IDEAS home Printed from https://ideas.repec.org/
MyIDEAS: Login to save this article or follow this journal

Nonparametric Tests of Panel Conditioning and Attrition Bias in Panel Surveys

  • Marcel Das

    (CentERdata, Tilburg, The Netherlands, Tilburg University, Tilburg, The Netherlands, das@uvt.nl)

  • Vera Toepoel

    (Tilburg University, Tilburg, The Netherlands)

  • Arthur van Soest

    (Tilburg University, Tilburg, The Netherlands, Netspar, Tilburg, The Netherlands)

Registered author(s):

    Over the past decades there has been an increasing use of panel surveys at the household or individual level. Panel data have important advantages compared to independent cross sections, but also two potential drawbacks: attrition bias and panel conditioning effects. Attrition bias arises if dropping out of the panel is correlated with a variable of interest. Panel conditioning arises if responses are influenced by participation in the previous wave(s); the experience of the previous interview(s) may affect the answers to questions on the same topic, such that these answers differ systematically from those of respondents interviewed for the first time. In this study the authors discuss how to disentangle attrition and panel conditioning effects and develop tests for panel conditioning allowing for nonrandom attrition. First, the authors consider a nonparametric approach with assumptions on the sample design only, leading to interval identification of the measures for the attrition and panel conditioning effects. Second, the authors introduce additional assumptions concerning the attrition process, which lead to point estimates and standard errors for both the attrition bias and the panel conditioning effect. The authors illustrate their method on a variety of repeated questions in two household panels. The authors find significant panel conditioning effects in knowledge questions, but not in other types of questions. The examples show that the bounds can be informative if the attrition rate is not too high. In most but not all of the examples, point estimates of the panel conditioning effect are similar for different additional assumptions on the attrition process.

    If you experience problems downloading a file, check if you have the proper application to view it first. In case of further problems read the IDEAS help page. Note that these files are not on the IDEAS site. Please be patient as the files may be large.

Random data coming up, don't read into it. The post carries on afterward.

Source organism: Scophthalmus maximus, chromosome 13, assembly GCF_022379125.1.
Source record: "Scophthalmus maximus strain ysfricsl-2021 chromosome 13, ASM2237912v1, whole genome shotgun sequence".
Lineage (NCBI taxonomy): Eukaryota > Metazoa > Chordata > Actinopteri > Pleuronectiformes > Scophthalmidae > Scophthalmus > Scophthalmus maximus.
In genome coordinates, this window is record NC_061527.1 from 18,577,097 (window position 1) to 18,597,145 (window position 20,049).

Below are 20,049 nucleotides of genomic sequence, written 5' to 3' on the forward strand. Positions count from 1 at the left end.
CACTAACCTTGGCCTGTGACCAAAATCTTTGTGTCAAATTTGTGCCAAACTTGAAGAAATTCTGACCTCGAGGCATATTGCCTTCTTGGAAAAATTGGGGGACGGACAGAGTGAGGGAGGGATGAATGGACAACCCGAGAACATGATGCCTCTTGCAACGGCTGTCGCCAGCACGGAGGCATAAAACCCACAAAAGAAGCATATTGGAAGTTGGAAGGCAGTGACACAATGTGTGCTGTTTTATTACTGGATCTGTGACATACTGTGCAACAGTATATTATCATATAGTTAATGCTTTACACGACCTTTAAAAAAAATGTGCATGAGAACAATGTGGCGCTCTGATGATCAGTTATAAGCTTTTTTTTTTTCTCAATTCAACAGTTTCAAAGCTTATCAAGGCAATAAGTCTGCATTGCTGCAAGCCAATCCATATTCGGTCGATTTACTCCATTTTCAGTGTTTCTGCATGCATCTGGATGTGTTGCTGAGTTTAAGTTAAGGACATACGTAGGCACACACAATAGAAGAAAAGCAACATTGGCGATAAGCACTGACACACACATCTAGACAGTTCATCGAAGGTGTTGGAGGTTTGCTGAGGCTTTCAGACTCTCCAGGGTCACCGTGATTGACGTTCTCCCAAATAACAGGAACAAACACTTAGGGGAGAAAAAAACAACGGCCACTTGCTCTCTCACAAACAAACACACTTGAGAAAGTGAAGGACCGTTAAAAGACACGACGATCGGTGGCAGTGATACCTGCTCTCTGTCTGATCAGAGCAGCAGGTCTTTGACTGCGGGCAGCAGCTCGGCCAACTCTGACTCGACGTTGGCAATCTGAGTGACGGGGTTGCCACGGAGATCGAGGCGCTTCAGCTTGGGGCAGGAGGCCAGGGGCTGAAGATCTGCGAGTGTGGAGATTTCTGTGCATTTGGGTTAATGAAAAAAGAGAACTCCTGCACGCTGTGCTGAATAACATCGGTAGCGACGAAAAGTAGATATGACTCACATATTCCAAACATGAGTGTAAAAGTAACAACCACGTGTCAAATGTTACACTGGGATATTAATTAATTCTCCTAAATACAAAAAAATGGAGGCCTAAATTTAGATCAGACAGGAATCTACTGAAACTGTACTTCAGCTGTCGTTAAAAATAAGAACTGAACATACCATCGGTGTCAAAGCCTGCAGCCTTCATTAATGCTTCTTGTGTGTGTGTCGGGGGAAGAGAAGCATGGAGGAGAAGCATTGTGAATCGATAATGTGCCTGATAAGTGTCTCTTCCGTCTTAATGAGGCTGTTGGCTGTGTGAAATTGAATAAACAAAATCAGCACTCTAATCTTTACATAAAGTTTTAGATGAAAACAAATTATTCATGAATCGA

File URL: http://smr.sagepub.com/content/40/1/32.abstract
    Download Restriction: no

    Article provided by in its journal Sociological Methods & Research.

    Volume (Year): 40 (2011)
    Issue (Month): 1 (February)
    Pages: 32-56

    as
    in new window

    Handle: RePEc:sae:somere:v:40:y:2011:i:1:p:32-56
    Contact details of provider:

    No references listed on IDEAS
    You can help add them by filling out this form.

    This item is not listed on Wikipedia, on a reading list or among the top items on IDEAS.

    When requesting a correction, please mention this item's handle: RePEc:sae:somere:v:40:y:2011:i:1:p:32-56. See general information about how to correct material in RePEc.

    For technical questions regarding this item, or to correct its authors, title, abstract, bibliographic or download information, contact: (SAGE Publications)

    If you have authored this item and are not yet registered with RePEc, we encourage you to do it here. This allows to link your profile to this item. It also allows you to accept potential citations to this item that we are uncertain about.

    If references are entirely missing, you can add them using this form.

    If the full references list an item that is present in RePEc, but the system did not link to it, you can help with this form.

    If you know of missing items citing this one, you can help us creating those links by adding the relevant references in the same way as above, for each refering item. If you are a registered author of this item, you may also want to check the "citations" tab in your profile, as there may be some citations waiting for confirmation.

    Please note that corrections may take a couple of weeks to filter through the various RePEc services.

    This information is provided to you by IDEAS at the Research Division of the Federal Reserve Bank of St. Louis using RePEc data.